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American Naturalist Publishes Research of Two DePauw Professors

June 4, 2004

June 4, 2004, Greencastle, Ind. - "The Ecological Genetics of Conditional Strategies" -- an article by Wade N. Hazel, professor of biology at DePauw University; Richard C. Smock, professor of mathematics at DePauw; and Curtis M. Lively, professor of biology at Indiana University -- appears in the June 2004 issue of the the American Naturalist. Published for the American Society of Naturalists by the University of Chicago, American Naturalist is one of the world's most prestigious biology journals.

"Conditional strategies are traits in organisms that can take different forms depending on the circumstances in which the organism finds itself," Dr. Hazel (seen below right) explains. "Most behavioral traits are conditional (e.g. the 'flight or fight' response), as are a surprising number of morphological and physiological traits. For example, moth larvae can look like either a flower or twig, depending on whether they eat flowers or leaves, and some aquatic invertebrates grow spines that protect them from a predator only when they detect the presence of the predator. In the paper, we develop some theoretical (mathematical) models that shed some light on when conditional strategies are expected to evolve and why they turn out to be so common."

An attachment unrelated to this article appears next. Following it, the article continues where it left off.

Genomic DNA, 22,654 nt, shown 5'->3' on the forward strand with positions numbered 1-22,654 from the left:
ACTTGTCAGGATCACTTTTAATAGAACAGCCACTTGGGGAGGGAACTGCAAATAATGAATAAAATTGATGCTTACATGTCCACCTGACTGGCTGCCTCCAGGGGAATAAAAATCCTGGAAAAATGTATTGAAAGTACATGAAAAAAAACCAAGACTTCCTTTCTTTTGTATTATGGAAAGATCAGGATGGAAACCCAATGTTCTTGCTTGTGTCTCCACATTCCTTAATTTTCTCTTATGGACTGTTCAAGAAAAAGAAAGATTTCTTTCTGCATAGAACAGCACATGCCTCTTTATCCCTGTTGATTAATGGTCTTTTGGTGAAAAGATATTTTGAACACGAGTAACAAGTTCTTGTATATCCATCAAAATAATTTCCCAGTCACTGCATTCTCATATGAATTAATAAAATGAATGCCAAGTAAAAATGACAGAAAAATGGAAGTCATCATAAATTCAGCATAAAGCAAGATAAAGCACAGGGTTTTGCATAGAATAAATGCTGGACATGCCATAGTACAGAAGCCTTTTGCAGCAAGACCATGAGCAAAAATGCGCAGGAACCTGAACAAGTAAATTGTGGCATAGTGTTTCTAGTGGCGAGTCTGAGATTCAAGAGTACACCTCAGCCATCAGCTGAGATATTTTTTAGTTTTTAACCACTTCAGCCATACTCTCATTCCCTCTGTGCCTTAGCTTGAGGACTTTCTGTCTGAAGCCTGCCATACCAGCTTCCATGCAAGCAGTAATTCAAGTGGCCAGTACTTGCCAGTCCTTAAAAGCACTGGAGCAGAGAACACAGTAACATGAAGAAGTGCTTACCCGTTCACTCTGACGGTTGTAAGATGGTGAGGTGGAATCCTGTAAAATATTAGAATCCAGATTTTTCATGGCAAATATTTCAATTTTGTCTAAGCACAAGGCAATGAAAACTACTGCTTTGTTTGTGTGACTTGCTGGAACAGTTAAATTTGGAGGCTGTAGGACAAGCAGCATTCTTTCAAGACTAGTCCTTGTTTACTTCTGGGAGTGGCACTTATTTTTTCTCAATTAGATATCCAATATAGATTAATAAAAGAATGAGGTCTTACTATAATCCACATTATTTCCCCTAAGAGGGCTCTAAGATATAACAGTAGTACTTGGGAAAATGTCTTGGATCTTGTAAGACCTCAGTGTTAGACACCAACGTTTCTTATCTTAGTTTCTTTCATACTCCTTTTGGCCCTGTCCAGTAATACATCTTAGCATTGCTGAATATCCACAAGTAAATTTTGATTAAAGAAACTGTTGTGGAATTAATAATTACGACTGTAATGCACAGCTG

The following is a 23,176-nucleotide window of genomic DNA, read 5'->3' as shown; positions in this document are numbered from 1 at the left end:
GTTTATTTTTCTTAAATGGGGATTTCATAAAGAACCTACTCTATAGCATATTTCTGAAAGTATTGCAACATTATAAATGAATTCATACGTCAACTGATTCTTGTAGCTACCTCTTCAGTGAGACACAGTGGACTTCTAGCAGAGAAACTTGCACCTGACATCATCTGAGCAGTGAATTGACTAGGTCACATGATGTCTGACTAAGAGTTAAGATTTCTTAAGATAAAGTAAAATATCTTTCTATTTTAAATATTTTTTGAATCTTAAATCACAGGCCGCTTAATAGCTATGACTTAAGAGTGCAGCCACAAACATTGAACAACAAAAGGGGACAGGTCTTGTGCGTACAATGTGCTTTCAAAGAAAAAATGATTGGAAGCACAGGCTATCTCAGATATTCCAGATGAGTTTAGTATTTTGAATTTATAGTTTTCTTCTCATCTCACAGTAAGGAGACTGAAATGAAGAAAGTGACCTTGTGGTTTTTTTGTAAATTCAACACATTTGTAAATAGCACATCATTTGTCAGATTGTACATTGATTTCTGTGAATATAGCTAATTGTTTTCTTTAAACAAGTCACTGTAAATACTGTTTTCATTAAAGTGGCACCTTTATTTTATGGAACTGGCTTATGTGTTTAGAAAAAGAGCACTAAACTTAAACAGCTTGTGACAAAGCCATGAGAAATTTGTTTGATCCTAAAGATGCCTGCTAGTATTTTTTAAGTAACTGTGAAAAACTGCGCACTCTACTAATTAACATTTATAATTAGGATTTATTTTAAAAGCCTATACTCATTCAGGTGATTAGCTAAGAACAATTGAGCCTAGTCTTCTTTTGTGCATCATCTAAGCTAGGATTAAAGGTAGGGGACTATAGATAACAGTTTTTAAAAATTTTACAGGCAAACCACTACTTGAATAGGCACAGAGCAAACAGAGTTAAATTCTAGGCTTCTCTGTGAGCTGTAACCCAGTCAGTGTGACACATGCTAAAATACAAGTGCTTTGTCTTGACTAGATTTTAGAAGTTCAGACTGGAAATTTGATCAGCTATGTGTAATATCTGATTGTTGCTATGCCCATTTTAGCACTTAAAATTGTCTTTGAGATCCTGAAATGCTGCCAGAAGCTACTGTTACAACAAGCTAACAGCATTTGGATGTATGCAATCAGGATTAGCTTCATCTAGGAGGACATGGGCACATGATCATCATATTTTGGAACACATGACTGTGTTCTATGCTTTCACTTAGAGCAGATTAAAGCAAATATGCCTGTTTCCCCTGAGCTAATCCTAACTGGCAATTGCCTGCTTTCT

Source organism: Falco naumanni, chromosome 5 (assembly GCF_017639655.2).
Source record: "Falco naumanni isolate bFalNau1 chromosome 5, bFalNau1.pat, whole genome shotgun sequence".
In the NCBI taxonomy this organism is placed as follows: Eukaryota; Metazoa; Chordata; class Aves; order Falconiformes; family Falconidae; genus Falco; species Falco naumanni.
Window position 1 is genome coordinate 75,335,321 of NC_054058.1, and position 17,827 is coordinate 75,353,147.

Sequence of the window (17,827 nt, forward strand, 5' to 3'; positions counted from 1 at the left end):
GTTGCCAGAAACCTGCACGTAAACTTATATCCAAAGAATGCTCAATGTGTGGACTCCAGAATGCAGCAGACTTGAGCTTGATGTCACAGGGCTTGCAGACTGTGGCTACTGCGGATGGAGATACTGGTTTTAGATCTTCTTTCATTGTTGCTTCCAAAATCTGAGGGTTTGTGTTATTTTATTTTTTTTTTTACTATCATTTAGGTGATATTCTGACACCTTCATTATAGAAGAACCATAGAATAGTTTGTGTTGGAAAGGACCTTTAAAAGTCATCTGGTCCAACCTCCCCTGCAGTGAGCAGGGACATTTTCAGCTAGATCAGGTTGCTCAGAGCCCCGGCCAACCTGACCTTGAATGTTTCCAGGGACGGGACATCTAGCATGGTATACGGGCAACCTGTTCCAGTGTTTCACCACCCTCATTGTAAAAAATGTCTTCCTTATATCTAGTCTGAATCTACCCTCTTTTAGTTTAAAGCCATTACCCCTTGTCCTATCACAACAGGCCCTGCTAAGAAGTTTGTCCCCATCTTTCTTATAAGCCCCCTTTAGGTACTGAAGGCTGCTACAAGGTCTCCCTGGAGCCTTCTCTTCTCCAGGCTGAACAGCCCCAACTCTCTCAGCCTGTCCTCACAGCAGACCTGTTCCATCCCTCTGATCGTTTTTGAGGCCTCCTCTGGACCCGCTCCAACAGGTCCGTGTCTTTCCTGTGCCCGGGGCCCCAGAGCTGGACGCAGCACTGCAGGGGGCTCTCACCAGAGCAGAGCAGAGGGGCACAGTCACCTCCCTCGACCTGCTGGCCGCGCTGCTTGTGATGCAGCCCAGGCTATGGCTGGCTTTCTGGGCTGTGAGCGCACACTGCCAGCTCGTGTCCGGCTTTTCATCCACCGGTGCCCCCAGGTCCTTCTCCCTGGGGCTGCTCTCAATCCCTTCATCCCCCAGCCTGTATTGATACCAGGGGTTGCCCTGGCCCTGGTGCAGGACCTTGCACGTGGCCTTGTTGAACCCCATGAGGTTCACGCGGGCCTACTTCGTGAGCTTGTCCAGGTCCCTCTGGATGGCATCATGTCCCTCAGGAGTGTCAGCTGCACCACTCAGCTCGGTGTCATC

In his review of the article, American Naturalist's associate editor writes that the model, "turns out to provide many important insights and will, I think, stimulate more research into conditional strategies. This is a wonderful example of conceptual unification and the power of collaboration." Funding for the research was provided by the National Science Foundation and DePauw's Faculty Development Program.

Read an abstract of the article, which contains a link to the complete text, by clicking here.

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